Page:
Clients and the protocol

The Protocol for Broker Recruiting is undergoing strain following two big withdrawals


Imagine a sports team with aging “stars” that are hard to replace, fans who invest their hard-earned money and deserve the best, and team owners having trouble adapting to a new game plan and focused more on their own bottom line than providing the best tools and best talent for their fans.

This sounds like a losing proposition in the long run, doesn’t it?

This example from the world of sports may help explain some of the changes happening in our profession and how it may impact clients of financial services firms. This could appear to be “inside baseball” but it’s important to share our view of the situation at hand.

It has to do with the Protocol for Broker Recruiting, an important industry agreement that has been around since 2004 between major financial institutions. Stripped down to its basic ingredients, the agreement is aimed at helping smooth a financial advisor’s transition from one firm to another amid a fierce competition for talent.

The protocol sets standards as to how much client information an advisor can take with them when they transition, with the idea that it paves the way for less litigation between firms. The protocol was meant to balance the interests of firms, advisors and, in our view most important of all, the investors who have entrusted their hard-earned money to their advisors and the firms they represent.

To be sure, it’s an imperfect system but the goal was to provide some stability in a market where successful (and sometimes unscrupulous) advisors could boost their own portfolio with large bonuses by jumping from one firm to another. There are more than 1,500 signatories to the protocol, many of whom are small, independent firms that have gobbled up talent and leveraged technology to ever greater degrees. A secondary benefit to the protocol was to reduce litigation costs for some of the largest investment firms.

As you may or may not have heard, two of the large, traditional brokerage firms (also known as “wirehouses”) abandoned the protocol in the past few months. The first was Morgan Stanley in late October followed by UBS in November. These two firms employ some 23,000 advisors, and both made similar statements about lessening recruiting and focusing on current advisors and their clients. In its announcement, Morgan Stanley said the protocol was “replete with opportunities for gamesmanship and loopholes” and “no longer sustainable.”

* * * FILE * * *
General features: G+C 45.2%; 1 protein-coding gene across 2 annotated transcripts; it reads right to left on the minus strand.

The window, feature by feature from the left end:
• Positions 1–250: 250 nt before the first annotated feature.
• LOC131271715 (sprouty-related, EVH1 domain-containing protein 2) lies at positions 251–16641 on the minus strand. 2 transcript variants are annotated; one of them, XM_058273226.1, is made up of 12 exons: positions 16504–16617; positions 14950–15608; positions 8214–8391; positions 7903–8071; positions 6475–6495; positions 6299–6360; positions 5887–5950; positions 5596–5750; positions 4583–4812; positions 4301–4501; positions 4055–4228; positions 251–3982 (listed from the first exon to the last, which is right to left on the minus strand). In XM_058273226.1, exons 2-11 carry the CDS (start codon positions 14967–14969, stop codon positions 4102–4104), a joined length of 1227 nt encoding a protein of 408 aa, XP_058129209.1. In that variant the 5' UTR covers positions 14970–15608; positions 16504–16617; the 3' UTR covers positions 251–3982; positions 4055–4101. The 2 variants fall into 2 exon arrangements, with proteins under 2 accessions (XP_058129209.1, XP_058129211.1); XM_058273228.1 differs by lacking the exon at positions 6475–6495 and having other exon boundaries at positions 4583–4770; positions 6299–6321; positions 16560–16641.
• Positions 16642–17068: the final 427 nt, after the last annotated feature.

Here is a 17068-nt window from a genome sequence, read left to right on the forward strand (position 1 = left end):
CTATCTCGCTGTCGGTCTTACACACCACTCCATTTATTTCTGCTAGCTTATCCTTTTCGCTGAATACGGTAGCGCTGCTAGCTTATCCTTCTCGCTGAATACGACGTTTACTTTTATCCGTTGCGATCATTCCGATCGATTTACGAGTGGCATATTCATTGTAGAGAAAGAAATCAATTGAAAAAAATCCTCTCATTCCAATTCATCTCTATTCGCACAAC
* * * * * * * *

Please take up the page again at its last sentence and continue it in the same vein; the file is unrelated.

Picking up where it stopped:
What about the other two major financial firms? As we write this, Bank of America Merrill Lynch said it would remain in the protocol and Wells Fargo Advisors, our custodian firm, has yet to announce its future course. Though the large firms have only about 40 percent of the wealth management talent pool, according to a recent Financial Advisor story, the big four firms control about $4 trillion of the $6.5 trillion registered investment advisor market.

What does this mean for firms like ours?

We hope nothing, but we do understand why the large firms are making this move to abandon the protocol. Part of it has to do with the generational divide in the industry. There are simply not enough talented young advisors to replace the “aging stars” of the industry. These firms want to make it harder for advisors to leave their team to perhaps a leaner, more innovative operation or to open up their own shop.

We embraced the protocol which, like anything political, requires compromise. From our perspective, the importance of being associated with a protocol firm has always been about having the freedom and flexibility to do what is in the best interests of our clients. The protocol encourages competition and pushes each firm to evolve. Abandoning the protocol makes the statement that the firm’s interests come before the best interests of advisors and the clients they serve.

In the short term, firms can attempt to lock in their best or even mediocre advisors. In the long term, we believe that doing so is not in the best interests of clients. No matter what you call it, atrophy is a losing game plan. We believe it is important to keep clients informed of changes going on around them and in our profession. To quote the legendary Sy Syms, “an educated consumer is our best customer.”

Tom Sedoric, managing director-investments of The Sedoric Group of Wells Fargo Advisors, Portsmouth, can be reached at 603-430-8000 or D. Casey Snyder is a financial consultant with the firm.

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